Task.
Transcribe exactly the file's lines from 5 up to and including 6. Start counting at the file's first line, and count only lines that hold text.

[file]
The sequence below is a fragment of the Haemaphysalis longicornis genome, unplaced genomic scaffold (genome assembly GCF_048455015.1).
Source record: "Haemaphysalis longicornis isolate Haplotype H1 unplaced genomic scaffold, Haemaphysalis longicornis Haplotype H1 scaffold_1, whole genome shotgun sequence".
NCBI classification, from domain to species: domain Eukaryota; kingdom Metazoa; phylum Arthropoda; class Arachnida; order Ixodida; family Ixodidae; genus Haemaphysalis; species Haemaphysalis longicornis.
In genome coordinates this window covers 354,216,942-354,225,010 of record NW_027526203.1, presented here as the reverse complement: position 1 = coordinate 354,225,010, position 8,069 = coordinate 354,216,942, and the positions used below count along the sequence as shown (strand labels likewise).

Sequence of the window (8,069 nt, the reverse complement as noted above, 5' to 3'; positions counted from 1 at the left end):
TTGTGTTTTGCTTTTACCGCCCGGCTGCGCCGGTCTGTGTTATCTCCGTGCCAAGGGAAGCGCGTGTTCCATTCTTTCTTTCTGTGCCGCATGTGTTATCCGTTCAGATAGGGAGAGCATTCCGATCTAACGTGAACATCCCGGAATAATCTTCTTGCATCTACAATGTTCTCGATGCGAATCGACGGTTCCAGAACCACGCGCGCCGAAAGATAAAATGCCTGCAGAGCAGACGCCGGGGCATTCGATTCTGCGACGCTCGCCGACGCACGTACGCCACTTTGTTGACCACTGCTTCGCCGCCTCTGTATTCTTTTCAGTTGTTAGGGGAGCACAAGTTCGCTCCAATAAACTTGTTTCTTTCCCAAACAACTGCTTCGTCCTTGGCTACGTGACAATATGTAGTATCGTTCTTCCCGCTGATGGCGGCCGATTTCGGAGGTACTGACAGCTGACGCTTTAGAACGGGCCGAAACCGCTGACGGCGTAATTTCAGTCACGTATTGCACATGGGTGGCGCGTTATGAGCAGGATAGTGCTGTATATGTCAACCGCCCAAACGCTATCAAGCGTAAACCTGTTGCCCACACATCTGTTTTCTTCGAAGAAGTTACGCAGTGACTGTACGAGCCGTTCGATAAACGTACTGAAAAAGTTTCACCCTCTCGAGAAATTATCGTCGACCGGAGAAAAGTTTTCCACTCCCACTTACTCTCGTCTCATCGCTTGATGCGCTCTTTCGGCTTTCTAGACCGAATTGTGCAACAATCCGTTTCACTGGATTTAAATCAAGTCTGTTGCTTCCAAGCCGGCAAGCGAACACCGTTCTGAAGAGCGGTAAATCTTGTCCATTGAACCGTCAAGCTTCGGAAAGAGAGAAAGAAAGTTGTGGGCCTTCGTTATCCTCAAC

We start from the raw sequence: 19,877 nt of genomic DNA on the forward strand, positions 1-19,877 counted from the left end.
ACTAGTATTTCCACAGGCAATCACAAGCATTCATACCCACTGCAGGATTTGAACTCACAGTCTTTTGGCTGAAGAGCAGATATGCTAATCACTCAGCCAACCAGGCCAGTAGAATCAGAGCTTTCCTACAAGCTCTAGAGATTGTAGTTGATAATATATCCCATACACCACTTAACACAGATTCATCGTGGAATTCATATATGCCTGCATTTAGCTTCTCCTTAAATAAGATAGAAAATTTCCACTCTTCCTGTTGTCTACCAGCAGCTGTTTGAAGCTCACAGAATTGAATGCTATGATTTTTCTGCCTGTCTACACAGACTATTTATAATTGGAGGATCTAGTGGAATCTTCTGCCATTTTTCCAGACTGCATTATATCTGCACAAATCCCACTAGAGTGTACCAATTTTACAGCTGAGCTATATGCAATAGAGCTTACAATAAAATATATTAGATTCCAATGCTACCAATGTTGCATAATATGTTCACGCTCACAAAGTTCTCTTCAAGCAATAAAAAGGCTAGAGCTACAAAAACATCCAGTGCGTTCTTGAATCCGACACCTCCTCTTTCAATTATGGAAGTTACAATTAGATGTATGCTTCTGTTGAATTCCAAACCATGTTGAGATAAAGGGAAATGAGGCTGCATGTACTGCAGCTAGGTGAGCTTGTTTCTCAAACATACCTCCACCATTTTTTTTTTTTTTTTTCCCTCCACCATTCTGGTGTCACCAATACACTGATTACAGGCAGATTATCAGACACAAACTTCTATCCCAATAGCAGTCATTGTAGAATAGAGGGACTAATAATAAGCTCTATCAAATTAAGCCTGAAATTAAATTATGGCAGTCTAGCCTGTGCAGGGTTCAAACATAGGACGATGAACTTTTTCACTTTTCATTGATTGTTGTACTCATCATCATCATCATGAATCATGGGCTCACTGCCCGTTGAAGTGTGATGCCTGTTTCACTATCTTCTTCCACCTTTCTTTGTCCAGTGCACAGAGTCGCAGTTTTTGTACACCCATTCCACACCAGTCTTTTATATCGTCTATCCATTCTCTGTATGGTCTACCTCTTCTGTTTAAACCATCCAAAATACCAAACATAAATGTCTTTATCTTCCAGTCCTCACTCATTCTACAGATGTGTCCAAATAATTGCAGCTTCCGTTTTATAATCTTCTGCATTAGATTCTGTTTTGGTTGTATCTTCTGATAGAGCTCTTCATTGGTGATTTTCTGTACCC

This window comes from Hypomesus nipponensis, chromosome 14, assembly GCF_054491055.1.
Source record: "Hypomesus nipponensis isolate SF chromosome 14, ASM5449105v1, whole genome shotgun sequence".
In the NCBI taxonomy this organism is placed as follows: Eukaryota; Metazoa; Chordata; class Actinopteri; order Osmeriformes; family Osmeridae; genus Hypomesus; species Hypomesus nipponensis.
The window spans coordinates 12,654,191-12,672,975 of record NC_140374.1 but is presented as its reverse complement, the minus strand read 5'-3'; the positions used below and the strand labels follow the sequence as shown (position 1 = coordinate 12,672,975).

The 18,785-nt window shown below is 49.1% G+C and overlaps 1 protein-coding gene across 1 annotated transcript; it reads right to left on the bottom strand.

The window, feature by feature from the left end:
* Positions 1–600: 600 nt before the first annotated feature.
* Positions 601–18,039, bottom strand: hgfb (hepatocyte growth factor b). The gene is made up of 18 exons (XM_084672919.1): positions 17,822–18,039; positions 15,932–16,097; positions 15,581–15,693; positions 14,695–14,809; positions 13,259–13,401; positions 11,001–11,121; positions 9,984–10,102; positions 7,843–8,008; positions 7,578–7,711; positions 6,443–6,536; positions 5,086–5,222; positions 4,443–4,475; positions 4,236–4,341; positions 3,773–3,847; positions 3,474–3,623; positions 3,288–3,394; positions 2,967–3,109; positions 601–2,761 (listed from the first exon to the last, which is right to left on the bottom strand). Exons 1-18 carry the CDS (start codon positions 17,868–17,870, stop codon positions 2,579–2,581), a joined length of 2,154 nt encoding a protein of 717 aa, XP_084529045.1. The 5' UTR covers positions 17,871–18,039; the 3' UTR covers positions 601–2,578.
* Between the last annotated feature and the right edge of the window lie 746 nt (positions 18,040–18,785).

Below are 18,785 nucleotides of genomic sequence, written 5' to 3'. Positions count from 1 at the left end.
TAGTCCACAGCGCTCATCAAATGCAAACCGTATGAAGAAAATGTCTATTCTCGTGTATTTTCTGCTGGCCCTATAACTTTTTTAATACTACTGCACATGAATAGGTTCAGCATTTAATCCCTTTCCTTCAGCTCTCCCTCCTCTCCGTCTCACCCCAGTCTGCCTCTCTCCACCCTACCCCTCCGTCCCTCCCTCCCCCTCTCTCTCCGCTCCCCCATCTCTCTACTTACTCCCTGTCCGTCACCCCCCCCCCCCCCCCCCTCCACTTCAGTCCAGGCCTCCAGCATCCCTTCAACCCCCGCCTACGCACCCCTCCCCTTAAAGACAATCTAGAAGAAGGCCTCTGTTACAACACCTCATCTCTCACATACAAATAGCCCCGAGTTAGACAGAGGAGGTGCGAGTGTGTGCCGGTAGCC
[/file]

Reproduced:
Sequence of the window (8,069 nt, the reverse complement as noted above, 5' to 3'; positions counted from 1 at the left end):
TTGTGTTTTGCTTTTACCGCCCGGCTGCGCCGGTCTGTGTTATCTCCGTGCCAAGGGAAGCGCGTGTTCCATTCTTTCTTTCTGTGCCGCATGTGTTATCCGTTCAGATAGGGAGAGCATTCCGATCTAACGTGAACATCCCGGAATAATCTTCTTGCATCTACAATGTTCTCGATGCGAATCGACGGTTCCAGAACCACGCGCGCCGAAAGATAAAATGCCTGCAGAGCAGACGCCGGGGCATTCGATTCTGCGACGCTCGCCGACGCACGTACGCCACTTTGTTGACCACTGCTTCGCCGCCTCTGTATTCTTTTCAGTTGTTAGGGGAGCACAAGTTCGCTCCAATAAACTTGTTTCTTTCCCAAACAACTGCTTCGTCCTTGGCTACGTGACAATATGTAGTATCGTTCTTCCCGCTGATGGCGGCCGATTTCGGAGGTACTGACAGCTGACGCTTTAGAACGGGCCGAAACCGCTGACGGCGTAATTTCAGTCACGTATTGCACATGGGTGGCGCGTTATGAGCAGGATAGTGCTGTATATGTCAACCGCCCAAACGCTATCAAGCGTAAACCTGTTGCCCACACATCTGTTTTCTTCGAAGAAGTTACGCAGTGACTGTACGAGCCGTTCGATAAACGTACTGAAAAAGTTTCACCCTCTCGAGAAATTATCGTCGACCGGAGAAAAGTTTTCCACTCCCACTTACTCTCGTCTCATCGCTTGATGCGCTCTTTCGGCTTTCTAGACCGAATTGTGCAACAATCCGTTTCACTGGATTTAAATCAAGTCTGTTGCTTCCAAGCCGGCAAGCGAACACCGTTCTGAAGAGCGGTAAATCTTGTCCATTGAACCGTCAAGCTTCGGAAAGAGAGAAAGAAAGTTGTGGGCCTTCGTTATCCTCAAC